Increasingly it seems, politicians, media columnists and other opinion leaders support further liberalisation of recreational drug use. The Utopia they seek is to rid society of the drug pushers and the cartels. The mess drug use creates in any society is unpleasant to say the least and when things are at their worst it is then, in moral panic, we move; creatively, innovatively with much less resistance towards other ways to address the problem. The War on Drugs was lost years ago shortly after its inception in the early 1970s. Peter Hitchens in his 2012 book. The War We Never Fought, makes the case that there never was much appetite by, what he calls, the British Establishment, to take on the social liberals hell-bent on liberalising drug use. How we view drug use in contemporary society has been politicised with the Left supporting a more liberal, health and social care, approach while the Right, support a Draconian, criminal justice approach. Problem is that today recreational drugs are too available and after experimental use those predisposed end up dependent and in need of significant help and support in the long term. Here again the Right and the Left have different views. The Right see the dependent are weak and selfish, the Left see them as victims.
How this plays out in policy is very interesting. As the sides cannot agree things need reframed before being addressed. A key reframing was the promotion of the medical model of addiction now dominant and which defines and directs treatment policy. Another reframing has been harm reduction. Simply put if the drug user does not wish to, or cannot, stop then drug use must be made as safe as possible.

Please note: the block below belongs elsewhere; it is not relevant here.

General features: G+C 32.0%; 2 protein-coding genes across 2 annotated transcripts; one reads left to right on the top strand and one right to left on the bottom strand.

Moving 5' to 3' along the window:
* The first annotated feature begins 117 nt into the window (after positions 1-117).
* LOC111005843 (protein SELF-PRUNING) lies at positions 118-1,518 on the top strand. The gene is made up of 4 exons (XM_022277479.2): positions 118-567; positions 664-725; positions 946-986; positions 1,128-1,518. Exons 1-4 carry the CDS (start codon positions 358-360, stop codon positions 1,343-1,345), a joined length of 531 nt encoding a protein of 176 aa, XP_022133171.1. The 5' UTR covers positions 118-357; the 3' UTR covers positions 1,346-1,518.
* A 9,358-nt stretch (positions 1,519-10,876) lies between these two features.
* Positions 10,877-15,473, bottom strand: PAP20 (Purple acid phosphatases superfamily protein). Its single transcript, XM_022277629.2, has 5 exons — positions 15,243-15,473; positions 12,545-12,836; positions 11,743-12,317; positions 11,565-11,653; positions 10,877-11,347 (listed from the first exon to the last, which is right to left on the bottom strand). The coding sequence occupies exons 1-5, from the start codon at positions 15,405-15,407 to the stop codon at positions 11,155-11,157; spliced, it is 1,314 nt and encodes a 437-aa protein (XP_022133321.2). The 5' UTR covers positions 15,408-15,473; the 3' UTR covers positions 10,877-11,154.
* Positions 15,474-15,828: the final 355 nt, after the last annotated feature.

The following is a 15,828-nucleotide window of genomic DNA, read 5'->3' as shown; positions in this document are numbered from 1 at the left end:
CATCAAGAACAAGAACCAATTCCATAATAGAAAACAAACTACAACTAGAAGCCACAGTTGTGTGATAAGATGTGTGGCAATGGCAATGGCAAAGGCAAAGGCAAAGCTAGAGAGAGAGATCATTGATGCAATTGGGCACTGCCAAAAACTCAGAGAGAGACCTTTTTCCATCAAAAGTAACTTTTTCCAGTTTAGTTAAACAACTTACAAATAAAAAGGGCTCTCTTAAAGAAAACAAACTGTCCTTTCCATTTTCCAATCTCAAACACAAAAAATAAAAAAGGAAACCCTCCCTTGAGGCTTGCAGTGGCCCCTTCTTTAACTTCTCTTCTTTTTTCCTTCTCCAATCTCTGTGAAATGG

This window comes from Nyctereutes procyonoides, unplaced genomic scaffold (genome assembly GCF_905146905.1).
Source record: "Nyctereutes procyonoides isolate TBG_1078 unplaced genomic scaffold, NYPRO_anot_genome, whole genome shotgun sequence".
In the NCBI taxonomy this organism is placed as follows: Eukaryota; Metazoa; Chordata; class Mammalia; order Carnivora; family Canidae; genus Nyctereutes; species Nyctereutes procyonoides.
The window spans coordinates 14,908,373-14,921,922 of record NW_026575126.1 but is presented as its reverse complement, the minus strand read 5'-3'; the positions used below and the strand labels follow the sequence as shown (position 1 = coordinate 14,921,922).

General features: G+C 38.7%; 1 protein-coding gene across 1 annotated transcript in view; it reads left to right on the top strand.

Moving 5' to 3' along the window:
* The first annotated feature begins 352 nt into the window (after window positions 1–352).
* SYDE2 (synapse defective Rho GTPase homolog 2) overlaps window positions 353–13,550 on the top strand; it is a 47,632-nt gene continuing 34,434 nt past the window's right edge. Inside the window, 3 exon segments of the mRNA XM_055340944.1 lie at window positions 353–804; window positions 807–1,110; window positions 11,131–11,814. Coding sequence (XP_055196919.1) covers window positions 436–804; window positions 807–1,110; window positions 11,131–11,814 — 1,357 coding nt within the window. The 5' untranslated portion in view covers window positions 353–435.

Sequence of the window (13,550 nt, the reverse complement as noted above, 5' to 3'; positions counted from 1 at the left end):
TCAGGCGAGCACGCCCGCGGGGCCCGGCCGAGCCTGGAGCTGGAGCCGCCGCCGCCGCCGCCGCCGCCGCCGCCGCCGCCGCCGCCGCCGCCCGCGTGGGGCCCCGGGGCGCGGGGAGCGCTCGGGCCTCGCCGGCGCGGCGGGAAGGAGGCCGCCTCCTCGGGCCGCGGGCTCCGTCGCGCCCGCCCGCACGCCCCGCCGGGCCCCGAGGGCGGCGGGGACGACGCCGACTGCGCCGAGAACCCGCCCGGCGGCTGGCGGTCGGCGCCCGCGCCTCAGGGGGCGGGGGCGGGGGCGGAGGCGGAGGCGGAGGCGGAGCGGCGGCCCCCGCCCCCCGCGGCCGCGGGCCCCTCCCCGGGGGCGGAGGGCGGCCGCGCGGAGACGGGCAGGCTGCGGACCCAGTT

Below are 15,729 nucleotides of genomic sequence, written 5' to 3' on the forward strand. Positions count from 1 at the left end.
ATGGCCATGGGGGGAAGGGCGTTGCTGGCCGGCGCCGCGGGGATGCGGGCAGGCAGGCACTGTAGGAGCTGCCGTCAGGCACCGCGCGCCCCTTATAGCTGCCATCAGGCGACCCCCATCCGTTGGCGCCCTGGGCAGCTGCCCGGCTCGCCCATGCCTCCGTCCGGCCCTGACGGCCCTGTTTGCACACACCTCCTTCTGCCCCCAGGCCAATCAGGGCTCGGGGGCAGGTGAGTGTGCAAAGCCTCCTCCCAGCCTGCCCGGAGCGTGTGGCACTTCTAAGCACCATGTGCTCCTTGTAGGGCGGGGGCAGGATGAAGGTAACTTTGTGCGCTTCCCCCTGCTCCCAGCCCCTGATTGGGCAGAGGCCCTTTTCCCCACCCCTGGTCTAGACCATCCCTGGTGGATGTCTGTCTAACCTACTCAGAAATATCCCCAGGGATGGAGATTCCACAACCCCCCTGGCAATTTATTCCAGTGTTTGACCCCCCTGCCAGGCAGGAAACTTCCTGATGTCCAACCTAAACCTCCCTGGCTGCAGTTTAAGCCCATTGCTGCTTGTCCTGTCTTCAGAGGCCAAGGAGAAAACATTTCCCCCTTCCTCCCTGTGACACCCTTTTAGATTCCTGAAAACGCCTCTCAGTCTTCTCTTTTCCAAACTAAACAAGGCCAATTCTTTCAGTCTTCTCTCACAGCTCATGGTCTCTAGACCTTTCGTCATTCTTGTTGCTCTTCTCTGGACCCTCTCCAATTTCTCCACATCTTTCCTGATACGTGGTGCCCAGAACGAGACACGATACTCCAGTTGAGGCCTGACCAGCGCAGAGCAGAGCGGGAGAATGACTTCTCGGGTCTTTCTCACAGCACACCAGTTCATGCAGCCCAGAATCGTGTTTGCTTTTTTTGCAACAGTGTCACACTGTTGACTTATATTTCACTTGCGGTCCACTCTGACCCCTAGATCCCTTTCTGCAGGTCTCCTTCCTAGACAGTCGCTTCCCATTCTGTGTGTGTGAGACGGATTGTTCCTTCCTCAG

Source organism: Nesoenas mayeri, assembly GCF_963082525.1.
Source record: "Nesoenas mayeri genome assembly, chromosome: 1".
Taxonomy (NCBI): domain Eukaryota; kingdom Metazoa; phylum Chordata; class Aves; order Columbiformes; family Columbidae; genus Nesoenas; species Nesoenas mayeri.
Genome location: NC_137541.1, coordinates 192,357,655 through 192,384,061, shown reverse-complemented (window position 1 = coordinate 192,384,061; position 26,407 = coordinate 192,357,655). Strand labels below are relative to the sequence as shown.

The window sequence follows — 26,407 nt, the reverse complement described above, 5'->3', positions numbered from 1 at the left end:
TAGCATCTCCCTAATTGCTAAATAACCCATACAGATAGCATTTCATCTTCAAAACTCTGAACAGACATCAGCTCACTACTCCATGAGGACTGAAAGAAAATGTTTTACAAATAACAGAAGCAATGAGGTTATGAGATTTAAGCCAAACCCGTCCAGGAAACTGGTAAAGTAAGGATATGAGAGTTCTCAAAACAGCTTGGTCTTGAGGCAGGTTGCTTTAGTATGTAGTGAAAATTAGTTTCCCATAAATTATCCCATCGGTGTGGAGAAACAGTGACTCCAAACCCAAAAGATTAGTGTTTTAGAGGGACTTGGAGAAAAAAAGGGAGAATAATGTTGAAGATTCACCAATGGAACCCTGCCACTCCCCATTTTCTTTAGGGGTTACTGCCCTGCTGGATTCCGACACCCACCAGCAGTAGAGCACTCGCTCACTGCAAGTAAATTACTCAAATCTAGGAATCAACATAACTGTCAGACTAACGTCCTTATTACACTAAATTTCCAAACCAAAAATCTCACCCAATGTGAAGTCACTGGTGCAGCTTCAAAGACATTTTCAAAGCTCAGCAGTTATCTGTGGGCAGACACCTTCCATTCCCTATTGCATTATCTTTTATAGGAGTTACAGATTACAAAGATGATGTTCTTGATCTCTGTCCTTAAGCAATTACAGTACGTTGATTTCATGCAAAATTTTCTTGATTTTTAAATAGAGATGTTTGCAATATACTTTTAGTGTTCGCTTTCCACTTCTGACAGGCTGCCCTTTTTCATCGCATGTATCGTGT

Harm reduction makes obvious sense. Over the past 20 years N. Ireland has introduced; substitution prescribing (methadone and buprenorphine), needle exchange services and naloxone services. Lives have been saved and other health and social harms have been reduced but the problem has grown. Few of those dependent on opiates for example get clean within a year of entering services and most working in the services appreciate that their patients using methadone or buprenorphine are unlikely to get cured of their dependency. Studies suggest only 2% to 5% get clean within a year. Substitutes do not provide the rewards heroin does but reduce withdrawal (and blocks heroin when combined with naloxone) meaning those taking substitutes can live reasonably productive lives and that is an important outcome. But many relapse and some are reluctant to move away from their drug of choice.
A few years ago I attended Addiction NI’s 40th Anniversary event and I was impressed by the strength of the advocacy on behalf of dependent users. Families, advocates, agitators and service users had lots of criticisms of the current services. An emotional presentation from the CEO of the charity “Anyone’s Child” told the personal and tragic story of her son who died of an “unnecessary overdose”. Her son did not want to use methadone and was trying “heroin assisted recovery” but the system did not accommodate him and so he was left to use heroin of unknown strength supplied by dealers and he had to do so unsupervised. He died of a batch of heroin that was too strong. With the wider availability of fentanyl this has become potentially a greater problem.